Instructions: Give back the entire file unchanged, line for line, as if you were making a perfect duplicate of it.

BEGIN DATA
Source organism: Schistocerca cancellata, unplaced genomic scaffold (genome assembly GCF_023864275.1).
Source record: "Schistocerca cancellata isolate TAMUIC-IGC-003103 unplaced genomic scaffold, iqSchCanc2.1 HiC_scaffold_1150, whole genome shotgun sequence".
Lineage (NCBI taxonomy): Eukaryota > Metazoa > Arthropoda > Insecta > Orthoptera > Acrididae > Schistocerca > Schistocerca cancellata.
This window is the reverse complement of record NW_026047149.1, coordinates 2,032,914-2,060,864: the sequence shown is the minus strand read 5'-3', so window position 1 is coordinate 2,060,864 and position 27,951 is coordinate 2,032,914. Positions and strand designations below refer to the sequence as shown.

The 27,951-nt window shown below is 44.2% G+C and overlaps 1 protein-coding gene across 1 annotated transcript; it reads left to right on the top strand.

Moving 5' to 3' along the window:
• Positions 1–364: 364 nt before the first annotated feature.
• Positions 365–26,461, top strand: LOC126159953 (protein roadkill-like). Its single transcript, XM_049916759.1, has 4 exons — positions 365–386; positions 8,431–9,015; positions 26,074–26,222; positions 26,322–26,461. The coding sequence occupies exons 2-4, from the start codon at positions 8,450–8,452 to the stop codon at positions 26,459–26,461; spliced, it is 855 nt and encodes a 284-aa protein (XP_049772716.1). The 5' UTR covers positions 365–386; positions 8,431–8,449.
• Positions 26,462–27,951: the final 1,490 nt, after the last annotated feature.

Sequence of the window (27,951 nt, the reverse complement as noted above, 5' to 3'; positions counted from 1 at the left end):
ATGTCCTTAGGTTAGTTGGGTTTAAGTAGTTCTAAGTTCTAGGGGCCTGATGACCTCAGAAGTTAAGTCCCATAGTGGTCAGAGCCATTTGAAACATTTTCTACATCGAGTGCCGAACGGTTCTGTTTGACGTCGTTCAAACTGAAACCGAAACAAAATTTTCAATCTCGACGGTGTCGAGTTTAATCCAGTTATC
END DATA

Source organism: Schistocerca cancellata, unplaced genomic scaffold (genome assembly GCF_023864275.1).
Source record: "Schistocerca cancellata isolate TAMUIC-IGC-003103 unplaced genomic scaffold, iqSchCanc2.1 HiC_scaffold_1150, whole genome shotgun sequence".
Lineage (NCBI taxonomy): Eukaryota > Metazoa > Arthropoda > Insecta > Orthoptera > Acrididae > Schistocerca > Schistocerca cancellata.
This window is the reverse complement of record NW_026047149.1, coordinates 2,032,914-2,060,864: the sequence shown is the minus strand read 5'-3', so window position 1 is coordinate 2,060,864 and position 27,951 is coordinate 2,032,914. Positions and strand designations below refer to the sequence as shown.

The 27,951-nt window shown below is 44.2% G+C and overlaps 1 protein-coding gene across 1 annotated transcript; it reads left to right on the top strand.

Moving 5' to 3' along the window:
• Positions 1–364: 364 nt before the first annotated feature.
• Positions 365–26,461, top strand: LOC126159953 (protein roadkill-like). Its single transcript, XM_049916759.1, has 4 exons — positions 365–386; positions 8,431–9,015; positions 26,074–26,222; positions 26,322–26,461. The coding sequence occupies exons 2-4, from the start codon at positions 8,450–8,452 to the stop codon at positions 26,459–26,461; spliced, it is 855 nt and encodes a 284-aa protein (XP_049772716.1). The 5' UTR covers positions 365–386; positions 8,431–8,449.
• Positions 26,462–27,951: the final 1,490 nt, after the last annotated feature.

Sequence of the window (27,951 nt, the reverse complement as noted above, 5' to 3'; positions counted from 1 at the left end):
ATGTCCTTAGGTTAGTTGGGTTTAAGTAGTTCTAAGTTCTAGGGGCCTGATGACCTCAGAAGTTAAGTCCCATAGTGGTCAGAGCCATTTGAAACATTTTCTACATCGAGTGCCGAACGGTTCTGTTTGACGTCGTTCAAACTGAAACCGAAACAAAATTTTCAATCTCGACGGTGTCGAGTTTAATCCAGTTATC